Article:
Joy ride at Camp Coiner lands 8th Army soldier in prison
YONGSAN GARRISON, South Korea — A soldier was sentenced Thursday to serve time in prison and was given a bad-conduct discharge for destroying a vehicle during a late-night joy ride and for stealing and using a fellow soldier’s check card.
Pvt. Keith F. Clarke, 19, pleaded guilty during a one-day special court-martial to larceny, making false official statements, damaging government property and housebreaking in connection with an early July incident in which he stole a U.S. government 1994 GMC Jimmy truck.
He also pleaded guilty to stealing a Visa check card from a fellow soldier in mid-May. Charges of conspiracy and obstruction of justice were dismissed.
Under a pre-trial agreement, Clarke will serve no longer than nine months in prison in exchange for his guilty plea. He’ll also be reduced from his E-2 rank to E-1 and lose $822 a month from his basic pay.
Clarke had opted to be tried by Col. Patrick J. Parrish, chief judge for the 6th Judicial Court in Seoul.
Clarke said he was walking on Camp Coiner at about 10 p.m. July 3 when he used a brick to smash an office window, cutting himself in the process. He left blood spatters across the office before discovering keys to the truck and leaving to find something to eat.
“I didn’t feel like walking,” he said. “It was spur of the moment.”
He found two of his friends, Spc. Derek A. Jones and Spc. Rebecca R. Williamson, and offered them a ride to the bowling alley to eat. While speeding back toward his barracks in the rain, Clarke said, he lost control of the truck and it smashed into a guardrail. The $13,000 vehicle was a total loss and damages to the guardrail were more than $7,700, according to court documents.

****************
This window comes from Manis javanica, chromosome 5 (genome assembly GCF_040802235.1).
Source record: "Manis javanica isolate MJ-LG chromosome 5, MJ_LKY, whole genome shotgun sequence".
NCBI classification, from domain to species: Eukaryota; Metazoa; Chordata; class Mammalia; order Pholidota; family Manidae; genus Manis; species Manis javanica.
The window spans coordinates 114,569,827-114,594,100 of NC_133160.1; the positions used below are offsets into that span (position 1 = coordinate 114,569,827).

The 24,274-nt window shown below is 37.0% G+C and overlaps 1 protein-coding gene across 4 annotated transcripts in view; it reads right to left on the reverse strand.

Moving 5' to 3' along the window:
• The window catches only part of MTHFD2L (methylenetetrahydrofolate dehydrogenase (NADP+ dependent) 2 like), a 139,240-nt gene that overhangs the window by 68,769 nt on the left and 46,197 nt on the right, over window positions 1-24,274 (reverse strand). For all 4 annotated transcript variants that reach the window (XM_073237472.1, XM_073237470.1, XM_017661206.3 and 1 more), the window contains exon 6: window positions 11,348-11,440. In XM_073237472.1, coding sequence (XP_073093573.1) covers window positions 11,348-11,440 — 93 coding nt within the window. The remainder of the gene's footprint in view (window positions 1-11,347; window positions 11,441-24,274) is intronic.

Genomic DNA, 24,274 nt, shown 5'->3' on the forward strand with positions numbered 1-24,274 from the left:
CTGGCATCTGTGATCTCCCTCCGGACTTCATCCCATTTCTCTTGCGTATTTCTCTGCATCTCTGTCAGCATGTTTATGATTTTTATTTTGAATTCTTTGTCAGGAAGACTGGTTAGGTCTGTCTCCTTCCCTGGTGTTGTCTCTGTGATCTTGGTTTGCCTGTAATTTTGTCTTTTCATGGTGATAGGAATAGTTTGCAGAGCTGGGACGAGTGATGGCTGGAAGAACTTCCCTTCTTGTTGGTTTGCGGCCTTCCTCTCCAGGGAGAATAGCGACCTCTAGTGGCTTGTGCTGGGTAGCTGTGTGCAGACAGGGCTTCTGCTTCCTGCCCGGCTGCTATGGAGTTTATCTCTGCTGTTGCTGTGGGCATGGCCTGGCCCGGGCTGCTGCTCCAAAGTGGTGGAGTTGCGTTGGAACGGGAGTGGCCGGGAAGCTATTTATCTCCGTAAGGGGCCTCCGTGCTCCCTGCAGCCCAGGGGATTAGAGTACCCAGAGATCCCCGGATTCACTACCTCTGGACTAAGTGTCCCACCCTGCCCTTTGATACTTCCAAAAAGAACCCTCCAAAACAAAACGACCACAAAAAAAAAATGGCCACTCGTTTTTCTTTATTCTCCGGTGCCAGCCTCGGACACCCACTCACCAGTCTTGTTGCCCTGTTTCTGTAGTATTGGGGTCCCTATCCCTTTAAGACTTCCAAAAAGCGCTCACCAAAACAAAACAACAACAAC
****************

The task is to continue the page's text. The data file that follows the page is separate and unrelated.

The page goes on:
Clarke fled the scene, he said.
On July 6, he was summoned to the Army Criminal Investigative Division. He admitted he lied to investigators to keep his friends from trouble.
“At first, I was like, ‘I don’t know what you’re talking about,’” he said.
Jones faces a court-martial in November in connection with the case; Williamson received nonjudicial punishment, according to military officials.
In the May incident, Clarke told the judge he was in the Underground Club on Yongsan when he found a wallet. Parrish asked why he didn’t turn it in to club management.
“I looked at it as free money, sir,” the soldier replied.
Clarke used the Visa check card, which belonged to an Army staff sergeant, to buy drinks for friends in the club. He spent about $50 on drinks that night, according to the charges.
The next day, he said, he tried to use the card to pay $400 on a $1,000 necklace he had ordered from a store in Itaewon. When the $400 charge didn’t clear, he tried again unsuccessfully to charge $300.
During an unsworn statement, Clarke pleaded with Parrish to allow him to stay in the Army. He said his mother is alone in raising his two siblings — a brother and a sister — in Brooklyn, N.Y., and he needed to continue helping them financially. He also wanted to be a good role model.
“This is not a plea for me to get out of trouble,” he said.
Prosecutor Capt. J.P. Leary, who co-counseled with Capt. Rochelle Howard, argued for the maximum punishment, “When do we stop mentoring and start punishing” young soldiers who get in trouble, he asked the court.